I have a cr-20 and an Ender 3 v2, both of which have dual z.
I don’t know if my thought process is correct but I did have concerns about keeping the steppers in time with each other. I’ll just ramble off my decision making process for you to take as food for thought.
I have had my Cr-20 pro for a bit over a year, I did dual z on it because I made it direct drive and wanted more support for the added weight. The Cr-20 has a fixed bed, as in no bed levelling knobs.
I put the Fysetc dual z system on it that is belt driven with only one stepper. It has worked great since I installed it, but I changed it for reasons below.
I just got the Ender as part of the college program I’m doing so I decided to upgrade it in a similar fashion to my cr-20 by doing direct drive and dual z. They are basically the same printer with the difference being that the Ender has an adjustable levelling bed.
When I ordered the parts for the Ender from 3dpc the Fysetc belt system was out of stock so I ordered the Creality dual stepper kit instead.
So we now have a printer with a fixed bed and one that is adjustable and three ways to do dual z on each
- One stepper driving two lead screws synced with a belt
- Two steppers in parallel sharing one driver
- Two steppers on individual drivers for individual control
As far as I’m concerned, option 2 is not an option. The problem is, as you were initially concerned with, the motors aren’t synced. When you power down the printer the steppers can move independently of eachother. Or they can miss steps since they are two steppers sharing the current from one driver and grow out of sync. It may only be a tiny amount but it leads to a variable that causes inconsistency. You would regularly need to manually measure to tram the gantry to the bed to make sure things stay parallel.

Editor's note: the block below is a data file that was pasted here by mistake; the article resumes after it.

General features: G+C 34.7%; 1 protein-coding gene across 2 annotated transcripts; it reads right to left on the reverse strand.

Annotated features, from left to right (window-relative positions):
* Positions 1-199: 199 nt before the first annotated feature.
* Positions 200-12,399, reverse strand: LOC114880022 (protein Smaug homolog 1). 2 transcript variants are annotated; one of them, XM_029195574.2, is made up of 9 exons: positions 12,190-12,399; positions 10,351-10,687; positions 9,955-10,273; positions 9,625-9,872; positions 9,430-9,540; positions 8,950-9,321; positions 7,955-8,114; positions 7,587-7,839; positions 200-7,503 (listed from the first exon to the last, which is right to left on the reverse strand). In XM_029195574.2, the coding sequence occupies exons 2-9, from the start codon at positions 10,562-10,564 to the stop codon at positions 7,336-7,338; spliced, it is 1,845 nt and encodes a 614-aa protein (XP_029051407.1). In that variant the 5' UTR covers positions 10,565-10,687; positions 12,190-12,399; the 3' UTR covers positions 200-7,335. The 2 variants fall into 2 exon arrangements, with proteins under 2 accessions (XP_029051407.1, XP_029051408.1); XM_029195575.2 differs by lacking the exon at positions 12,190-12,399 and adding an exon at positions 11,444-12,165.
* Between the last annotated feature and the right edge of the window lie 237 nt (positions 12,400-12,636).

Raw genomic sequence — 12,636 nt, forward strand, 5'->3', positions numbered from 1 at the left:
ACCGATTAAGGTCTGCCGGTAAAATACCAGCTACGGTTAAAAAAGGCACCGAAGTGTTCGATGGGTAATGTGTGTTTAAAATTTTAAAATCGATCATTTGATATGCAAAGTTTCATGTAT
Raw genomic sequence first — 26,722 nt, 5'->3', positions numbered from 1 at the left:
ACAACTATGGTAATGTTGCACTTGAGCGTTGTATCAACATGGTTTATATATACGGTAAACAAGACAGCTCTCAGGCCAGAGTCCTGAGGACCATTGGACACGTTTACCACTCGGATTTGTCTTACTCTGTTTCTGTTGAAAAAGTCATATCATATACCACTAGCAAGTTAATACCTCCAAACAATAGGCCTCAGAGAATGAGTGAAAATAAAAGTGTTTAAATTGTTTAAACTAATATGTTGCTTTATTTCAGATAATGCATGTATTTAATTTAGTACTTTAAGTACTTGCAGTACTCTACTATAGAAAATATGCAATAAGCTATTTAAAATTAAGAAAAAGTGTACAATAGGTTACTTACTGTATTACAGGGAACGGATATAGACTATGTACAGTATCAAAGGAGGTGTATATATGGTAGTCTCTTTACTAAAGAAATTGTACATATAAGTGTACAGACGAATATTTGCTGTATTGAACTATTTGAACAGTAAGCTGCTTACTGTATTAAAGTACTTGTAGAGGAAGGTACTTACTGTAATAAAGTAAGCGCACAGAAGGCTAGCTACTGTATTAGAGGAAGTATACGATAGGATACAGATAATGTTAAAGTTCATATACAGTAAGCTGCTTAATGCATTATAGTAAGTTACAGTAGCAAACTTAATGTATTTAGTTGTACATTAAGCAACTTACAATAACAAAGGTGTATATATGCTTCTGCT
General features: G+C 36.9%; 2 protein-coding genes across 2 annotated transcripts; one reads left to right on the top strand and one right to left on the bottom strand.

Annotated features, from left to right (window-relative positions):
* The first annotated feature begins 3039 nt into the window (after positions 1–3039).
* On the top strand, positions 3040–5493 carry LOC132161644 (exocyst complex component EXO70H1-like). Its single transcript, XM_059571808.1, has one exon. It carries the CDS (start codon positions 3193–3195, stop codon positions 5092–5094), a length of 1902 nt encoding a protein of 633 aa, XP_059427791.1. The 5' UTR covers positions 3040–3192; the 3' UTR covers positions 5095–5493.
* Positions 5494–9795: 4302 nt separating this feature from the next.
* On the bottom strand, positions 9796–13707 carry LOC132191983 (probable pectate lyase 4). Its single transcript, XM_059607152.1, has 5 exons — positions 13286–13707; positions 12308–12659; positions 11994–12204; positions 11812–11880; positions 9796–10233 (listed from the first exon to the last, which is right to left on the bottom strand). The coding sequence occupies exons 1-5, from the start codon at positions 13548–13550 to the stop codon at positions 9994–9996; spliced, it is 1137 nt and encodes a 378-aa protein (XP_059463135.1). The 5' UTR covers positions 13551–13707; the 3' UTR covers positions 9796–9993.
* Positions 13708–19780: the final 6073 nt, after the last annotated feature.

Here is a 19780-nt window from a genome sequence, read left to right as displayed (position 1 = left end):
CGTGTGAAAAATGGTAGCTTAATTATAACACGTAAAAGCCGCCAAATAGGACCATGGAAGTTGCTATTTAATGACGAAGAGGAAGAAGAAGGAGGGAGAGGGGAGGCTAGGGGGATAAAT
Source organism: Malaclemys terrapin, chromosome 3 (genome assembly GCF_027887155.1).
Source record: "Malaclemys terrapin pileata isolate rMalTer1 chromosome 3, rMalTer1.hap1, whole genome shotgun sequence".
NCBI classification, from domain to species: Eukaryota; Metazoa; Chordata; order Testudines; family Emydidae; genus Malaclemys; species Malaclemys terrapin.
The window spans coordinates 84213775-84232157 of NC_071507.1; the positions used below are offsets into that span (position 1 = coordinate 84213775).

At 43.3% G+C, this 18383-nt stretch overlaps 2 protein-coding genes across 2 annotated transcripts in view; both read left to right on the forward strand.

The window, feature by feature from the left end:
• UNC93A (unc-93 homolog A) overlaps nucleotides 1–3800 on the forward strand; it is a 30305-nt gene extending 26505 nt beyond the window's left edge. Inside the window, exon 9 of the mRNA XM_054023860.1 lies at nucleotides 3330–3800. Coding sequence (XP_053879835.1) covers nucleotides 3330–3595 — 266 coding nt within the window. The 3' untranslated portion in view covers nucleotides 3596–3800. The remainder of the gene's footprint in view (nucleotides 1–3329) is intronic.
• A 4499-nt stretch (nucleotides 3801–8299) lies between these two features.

So now we have option 1 or 3.
On my current setup I am using option 3 on the Cr-20 with the fixed bed and option 1 on the Ender.
Let’s start with my Cr-20. It is using two steppers plugged into an SKR 2 board with 5 stepper drivers. Each z motor has independent control and the printer has a bltouch. With this setup I can use G35 in Marlin which does auto gantry levelling. Before each print the carriage goes back and forth between each side of the bed and probes to see how far out of parallel the gantry is to the bed. Each stepper can move independently so it is able to auto correct and it will get within 0.01mm parallel across the width of the bed. This works well because the bed is fixed so it is a constant reference point to probe off of. As long as my bed is square to the uprights everything is happy.
On the Ender I have the belt driven system that used to be on the Cr-20. In this case the gantry was set up level to the frame of the printer, square to the uprights and the bed is the moving target. Instead of the gantry getting trammed to the bed, the bed gets levelled to the gantry. The belt keeps both sides in sync with eachother so if you manually move the gantry up or bump something with the printer off both sides stay together so long as the belt doesn’t slip (which is very unlikely).
So long story short, on an Ender I recommend the belt system. It is easier to install, doesn’t require a board upgrade for more drivers, doesn’t need a bltouch. If you’re careful setting it up it keeps everything moving together nicely and doesn’t really need any maintenance.
If however you are feeling adventurous the independent two stepper option does have potential for really good accuracy and piece of mind knowing that every time it is only out of alignment by 0.01mm at most.
I would happily do the belt system on both printers and the only reason I went down this rabbit hole was because 3dpc only had the dual stepper version in stock at the time which forced me into a board upgrade and a whole convoluted upgrade path.